A similar project out of the MIT Media Lab was widely discussed in the press last October. (Check out the demo video posted over at Engadget here.) A speaker at this past year’s HIMSS event also mentioned similar technology.

The app is likely to have a limited user base since it works only with the iPad 2 (the first-generation iPad has no camera) currently.

To distinguish itself as app not looking for FDA clearance, a disclaimer appears in the app’s description, stating that “the Vital Signs Camera App for iPad 2 is not intended for diagnosis or for clinical measurements, monitoring or decision making. Measurements and statistics are provided for entertainment purposes only.” Many health and medical apps have similar disclaimers.

The app is also reminiscent of Azumio’s popular Instant Heart Rate app, which estimates a user’s heart rate based on the blood flowing through the user’s finger as read by the phone’s camera. That app has had more than 10 million downloads since it launched.

UK’s NHS smartphone app passes 1M downloads

By: Chris Gullo | Nov 21, 2011        

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NHSThe UK’s NHS (National Health Service) announced this week that its NHS Direct app for iOS and Android smartphones has been downloaded more than 1 million times since its release in May. The app is free to download from the app stores.

The app’s features include a health and symptom checker, general symptom relief, and specialist advice on issues such as mental health, contraception, sexual health and pregnancy. In addition, users can use the app to call NHS Direct’s telephone service.

“This is a significant milestone for NHS Direct and highlights the popularity of accessing healthcare remotely,” Ronnette Lucraft, NHS Direct Chief Operating Officer, stated in a press release. “More people now access NHS Direct’s services online than they do over the phone and it is our aim to continue to provide our services in places that patients and the public will find useful and convenient.”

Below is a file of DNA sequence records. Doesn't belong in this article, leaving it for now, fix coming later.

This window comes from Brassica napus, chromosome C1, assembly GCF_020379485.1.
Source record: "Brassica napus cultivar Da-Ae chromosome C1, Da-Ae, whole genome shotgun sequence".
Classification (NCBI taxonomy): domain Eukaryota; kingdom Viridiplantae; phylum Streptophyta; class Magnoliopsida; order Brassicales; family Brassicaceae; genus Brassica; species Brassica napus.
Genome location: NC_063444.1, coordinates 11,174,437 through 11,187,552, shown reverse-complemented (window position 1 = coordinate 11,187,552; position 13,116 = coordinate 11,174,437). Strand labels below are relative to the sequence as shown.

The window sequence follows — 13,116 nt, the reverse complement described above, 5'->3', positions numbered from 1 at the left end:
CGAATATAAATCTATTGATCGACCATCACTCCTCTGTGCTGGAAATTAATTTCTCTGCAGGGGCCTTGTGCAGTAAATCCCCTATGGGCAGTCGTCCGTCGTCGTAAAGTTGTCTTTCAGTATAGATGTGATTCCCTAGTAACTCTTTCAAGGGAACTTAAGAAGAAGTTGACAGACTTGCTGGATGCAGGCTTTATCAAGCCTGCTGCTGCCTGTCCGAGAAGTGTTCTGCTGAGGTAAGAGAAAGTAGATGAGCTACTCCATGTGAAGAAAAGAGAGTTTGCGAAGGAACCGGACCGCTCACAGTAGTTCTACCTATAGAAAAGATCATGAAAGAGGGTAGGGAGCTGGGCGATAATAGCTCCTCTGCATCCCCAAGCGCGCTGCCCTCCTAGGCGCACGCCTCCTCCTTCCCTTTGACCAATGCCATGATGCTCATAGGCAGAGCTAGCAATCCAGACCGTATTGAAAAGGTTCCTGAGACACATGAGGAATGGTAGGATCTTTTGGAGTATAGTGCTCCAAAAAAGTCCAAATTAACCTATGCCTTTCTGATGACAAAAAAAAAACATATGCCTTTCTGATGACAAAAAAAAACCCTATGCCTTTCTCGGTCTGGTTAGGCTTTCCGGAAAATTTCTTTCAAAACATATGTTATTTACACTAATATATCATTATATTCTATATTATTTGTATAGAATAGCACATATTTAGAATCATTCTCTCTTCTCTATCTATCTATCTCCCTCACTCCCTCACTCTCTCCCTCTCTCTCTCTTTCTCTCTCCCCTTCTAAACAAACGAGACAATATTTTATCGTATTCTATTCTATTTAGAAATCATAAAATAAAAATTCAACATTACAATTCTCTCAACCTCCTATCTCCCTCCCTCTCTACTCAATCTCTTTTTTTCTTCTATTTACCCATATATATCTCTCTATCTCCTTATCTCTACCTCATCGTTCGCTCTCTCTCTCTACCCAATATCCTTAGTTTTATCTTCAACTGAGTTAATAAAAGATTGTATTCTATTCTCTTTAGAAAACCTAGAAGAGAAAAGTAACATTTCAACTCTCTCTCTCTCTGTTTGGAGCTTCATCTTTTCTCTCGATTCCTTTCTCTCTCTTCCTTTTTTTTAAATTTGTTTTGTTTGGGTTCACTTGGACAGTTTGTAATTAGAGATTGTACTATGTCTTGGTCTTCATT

The NHS recently assessed some of the benefits provided by mobile devices to its care provider population: In September, the NHS published the results of an eight-week trial in which mobile clinicians using semi-ruggedized Panasonic Toughbook laptops saved an average of £462 ($737) each by reducing hospital admissions, or nearly $4,800 annually.

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Read the press release after the jump.

Keep reading>>

APAC mHealth market to hit $7 billion in 2017

By: Chris Gullo | Nov 21, 2011        

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Money TreeThe Asia Pacific region will generate more than $7 billion in revenues from mHealth services in 2017, according to a new study by the GSM Association (GSMA) and PricewaterhouseCoopers. The majority of that revenue will come from telemonitoring services, which the report estimates will make up about 55 percent of the market, followed by diagnostic services, which will make up 24 percent.